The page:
PTS 12/073: A Truth Universally Acknowledged

with apologies to Jane Austen …

BH netherfield ball

… that, perhaps, a single GIRL in possession of a good fortune must be in want of a husband?

PTS read through:  Romeo and Juliet, Act I, sc ii

Hmmm, what to make of this scene?

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Cultural Capital 06: Bacon’s Essays

Not, repeat NOT, Shakespeare in disguise, thanks very much …

BH bacon.jpg
[part of a monthly series aimed at my Sixth Formers, and the texts they are currently studying]

First things first – we need to be clear which Francis Bacon we are talking about!

Perhaps reluctantly, we need to steer clear of the 20th Century Irish Existentialist artist whose ‘screaming popes’*, amongst other works, are so disturbingly brilliant.  That Francis is part of our ‘cultural capital’ too, but less useful for your studies.

Instead, let’s turn to the man perhaps best known as the ‘father of the scientific method’.  In other, crazier, circles, it’s also muttered that he was, in fact, the ‘real’ William Shakespeare.  Try to avoid those people – they also tend to wear tin foil hats, believe that the world is flat, and that climate change is a myth …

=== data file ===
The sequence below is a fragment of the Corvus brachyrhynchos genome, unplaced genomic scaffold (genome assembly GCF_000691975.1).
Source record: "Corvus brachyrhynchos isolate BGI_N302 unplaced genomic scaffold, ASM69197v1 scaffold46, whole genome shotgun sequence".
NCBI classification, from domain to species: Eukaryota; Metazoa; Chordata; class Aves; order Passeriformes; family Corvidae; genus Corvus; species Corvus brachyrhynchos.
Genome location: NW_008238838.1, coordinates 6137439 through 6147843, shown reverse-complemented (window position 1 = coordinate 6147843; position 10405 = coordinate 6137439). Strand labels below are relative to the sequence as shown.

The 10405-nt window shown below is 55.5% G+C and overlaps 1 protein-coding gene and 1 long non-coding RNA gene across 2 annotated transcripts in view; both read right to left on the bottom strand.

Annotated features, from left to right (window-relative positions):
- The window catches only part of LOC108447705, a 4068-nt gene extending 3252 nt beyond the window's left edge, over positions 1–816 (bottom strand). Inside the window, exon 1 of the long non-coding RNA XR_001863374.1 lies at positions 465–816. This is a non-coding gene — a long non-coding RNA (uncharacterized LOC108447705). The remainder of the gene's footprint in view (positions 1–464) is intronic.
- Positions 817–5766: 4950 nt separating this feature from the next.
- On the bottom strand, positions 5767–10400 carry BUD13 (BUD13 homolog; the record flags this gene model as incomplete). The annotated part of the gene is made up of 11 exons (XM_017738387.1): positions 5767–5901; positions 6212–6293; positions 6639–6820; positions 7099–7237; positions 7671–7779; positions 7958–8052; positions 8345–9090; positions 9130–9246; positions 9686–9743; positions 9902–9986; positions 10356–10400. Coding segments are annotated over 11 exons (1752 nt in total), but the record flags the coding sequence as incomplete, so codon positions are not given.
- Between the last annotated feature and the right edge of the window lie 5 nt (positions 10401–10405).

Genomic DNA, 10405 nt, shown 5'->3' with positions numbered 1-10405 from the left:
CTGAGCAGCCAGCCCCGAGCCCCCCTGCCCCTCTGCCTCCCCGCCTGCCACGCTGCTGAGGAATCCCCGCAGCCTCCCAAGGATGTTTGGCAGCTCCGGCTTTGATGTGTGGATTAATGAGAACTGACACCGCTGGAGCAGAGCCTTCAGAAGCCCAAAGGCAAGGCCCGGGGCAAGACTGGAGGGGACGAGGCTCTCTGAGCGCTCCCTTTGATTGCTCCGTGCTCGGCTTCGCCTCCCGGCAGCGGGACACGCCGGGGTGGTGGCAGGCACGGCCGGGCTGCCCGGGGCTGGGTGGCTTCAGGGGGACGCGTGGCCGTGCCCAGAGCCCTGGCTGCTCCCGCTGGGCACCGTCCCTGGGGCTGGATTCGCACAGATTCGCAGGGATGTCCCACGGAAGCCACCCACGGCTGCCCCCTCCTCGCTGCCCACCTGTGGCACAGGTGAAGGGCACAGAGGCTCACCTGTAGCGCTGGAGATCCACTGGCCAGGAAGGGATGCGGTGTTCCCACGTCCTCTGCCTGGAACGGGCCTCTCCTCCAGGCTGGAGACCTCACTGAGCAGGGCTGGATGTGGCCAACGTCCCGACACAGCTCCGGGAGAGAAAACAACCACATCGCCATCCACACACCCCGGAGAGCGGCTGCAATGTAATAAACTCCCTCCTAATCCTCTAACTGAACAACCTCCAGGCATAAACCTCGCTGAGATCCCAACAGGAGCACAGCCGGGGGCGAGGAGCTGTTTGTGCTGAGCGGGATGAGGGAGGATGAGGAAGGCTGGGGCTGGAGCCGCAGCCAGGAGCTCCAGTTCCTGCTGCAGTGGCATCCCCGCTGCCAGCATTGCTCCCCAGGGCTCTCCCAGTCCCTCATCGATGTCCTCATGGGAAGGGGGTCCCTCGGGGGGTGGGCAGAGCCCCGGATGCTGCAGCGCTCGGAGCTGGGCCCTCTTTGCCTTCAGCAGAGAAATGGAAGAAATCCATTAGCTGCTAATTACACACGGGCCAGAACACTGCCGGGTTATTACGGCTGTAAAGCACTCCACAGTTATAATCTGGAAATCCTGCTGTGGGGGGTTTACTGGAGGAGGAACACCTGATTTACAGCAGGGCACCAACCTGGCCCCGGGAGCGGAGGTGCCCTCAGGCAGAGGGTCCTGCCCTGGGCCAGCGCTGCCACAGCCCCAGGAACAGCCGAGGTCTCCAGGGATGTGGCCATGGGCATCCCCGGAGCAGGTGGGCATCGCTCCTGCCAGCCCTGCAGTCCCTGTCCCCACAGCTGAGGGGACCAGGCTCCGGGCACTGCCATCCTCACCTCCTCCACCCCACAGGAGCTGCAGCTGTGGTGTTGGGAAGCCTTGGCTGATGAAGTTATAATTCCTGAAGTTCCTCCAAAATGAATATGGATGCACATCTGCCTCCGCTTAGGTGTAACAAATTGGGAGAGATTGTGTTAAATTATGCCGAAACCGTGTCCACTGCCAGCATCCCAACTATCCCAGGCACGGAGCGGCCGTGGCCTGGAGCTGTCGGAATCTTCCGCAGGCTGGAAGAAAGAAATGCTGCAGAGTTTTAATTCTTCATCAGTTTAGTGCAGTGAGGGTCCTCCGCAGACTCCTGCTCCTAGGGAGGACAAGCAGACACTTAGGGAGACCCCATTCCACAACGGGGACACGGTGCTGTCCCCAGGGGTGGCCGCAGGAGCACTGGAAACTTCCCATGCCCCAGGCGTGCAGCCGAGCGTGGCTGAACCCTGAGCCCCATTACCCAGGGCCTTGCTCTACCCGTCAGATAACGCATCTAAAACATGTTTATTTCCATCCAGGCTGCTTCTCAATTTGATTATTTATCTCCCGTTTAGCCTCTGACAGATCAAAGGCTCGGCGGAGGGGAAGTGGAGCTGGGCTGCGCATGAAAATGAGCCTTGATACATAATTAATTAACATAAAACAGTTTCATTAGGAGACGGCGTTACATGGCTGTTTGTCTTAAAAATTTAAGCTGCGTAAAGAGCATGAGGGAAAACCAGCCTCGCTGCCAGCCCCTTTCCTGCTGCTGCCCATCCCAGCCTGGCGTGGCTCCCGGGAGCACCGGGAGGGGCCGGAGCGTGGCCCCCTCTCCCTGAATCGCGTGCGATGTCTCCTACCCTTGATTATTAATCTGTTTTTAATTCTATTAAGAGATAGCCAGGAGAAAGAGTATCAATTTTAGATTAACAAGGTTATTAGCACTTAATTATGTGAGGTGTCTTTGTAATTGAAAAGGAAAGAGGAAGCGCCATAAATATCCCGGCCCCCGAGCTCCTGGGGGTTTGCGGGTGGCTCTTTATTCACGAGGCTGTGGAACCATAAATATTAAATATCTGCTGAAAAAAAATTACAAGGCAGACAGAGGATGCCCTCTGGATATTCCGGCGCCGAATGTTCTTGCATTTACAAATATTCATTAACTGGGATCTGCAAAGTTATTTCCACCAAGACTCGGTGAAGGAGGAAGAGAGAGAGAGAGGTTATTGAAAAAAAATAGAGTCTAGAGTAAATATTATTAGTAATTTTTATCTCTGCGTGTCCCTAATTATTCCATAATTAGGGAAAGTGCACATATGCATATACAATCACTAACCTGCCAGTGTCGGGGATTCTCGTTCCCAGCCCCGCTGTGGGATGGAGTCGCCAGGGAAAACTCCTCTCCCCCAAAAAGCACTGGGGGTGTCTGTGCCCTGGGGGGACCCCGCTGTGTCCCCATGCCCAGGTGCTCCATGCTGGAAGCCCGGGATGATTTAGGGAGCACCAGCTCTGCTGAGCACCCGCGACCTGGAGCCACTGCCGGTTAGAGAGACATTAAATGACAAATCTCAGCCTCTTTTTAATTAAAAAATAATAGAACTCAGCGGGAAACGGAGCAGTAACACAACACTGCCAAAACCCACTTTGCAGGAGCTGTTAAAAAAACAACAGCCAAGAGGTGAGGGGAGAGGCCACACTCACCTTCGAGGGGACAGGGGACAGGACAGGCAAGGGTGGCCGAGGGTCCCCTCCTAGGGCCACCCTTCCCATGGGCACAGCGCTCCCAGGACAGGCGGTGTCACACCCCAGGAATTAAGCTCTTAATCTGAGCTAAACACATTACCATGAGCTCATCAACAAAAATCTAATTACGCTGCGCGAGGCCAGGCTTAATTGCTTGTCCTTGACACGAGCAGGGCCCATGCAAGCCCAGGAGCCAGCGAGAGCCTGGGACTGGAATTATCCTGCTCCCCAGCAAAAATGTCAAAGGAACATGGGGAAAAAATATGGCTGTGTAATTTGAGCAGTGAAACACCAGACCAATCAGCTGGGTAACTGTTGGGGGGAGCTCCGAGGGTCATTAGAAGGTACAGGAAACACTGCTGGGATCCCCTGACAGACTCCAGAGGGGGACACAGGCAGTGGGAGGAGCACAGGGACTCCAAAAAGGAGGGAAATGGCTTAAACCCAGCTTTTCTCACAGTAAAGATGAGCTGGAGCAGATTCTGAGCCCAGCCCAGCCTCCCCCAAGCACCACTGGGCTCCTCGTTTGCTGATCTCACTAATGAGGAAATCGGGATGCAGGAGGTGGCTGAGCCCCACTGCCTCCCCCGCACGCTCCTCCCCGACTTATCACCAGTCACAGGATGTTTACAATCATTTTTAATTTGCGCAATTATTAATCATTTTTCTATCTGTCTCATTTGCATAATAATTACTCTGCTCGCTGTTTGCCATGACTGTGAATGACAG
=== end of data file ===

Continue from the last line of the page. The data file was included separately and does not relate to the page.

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Quote of the Week: 26 February 2018 (#30)

Almost nothing seems to have changed in 400 years … as usual …

BH womans placesubtitled, ‘Food for powder

Matthew Beaumont:  Nightwalking: A Nocturnal History of London (London:  Verso Books, 2015)

My recent article on Gayle Rubin‘s important Feminist work, ‘The Traffic in Women’ touched upon what has been historically expected of women, especially working class ones.  Rubin takes a look at the Marxist position before developing it into a gender rather than class-specific argument:  the commodification of women in the marriage market.  It’s an excellent read.

And we see Rubin’s position everywhere in Shakespeare and the EMP, where women constantly struggle against the social imperative to marry a man who ticks boxes for their family / parents, love coming as an unexpected bonus.  Even comedies such as The Dream feature the tension between ‘kinship‘ and ‘companionate‘ marriages.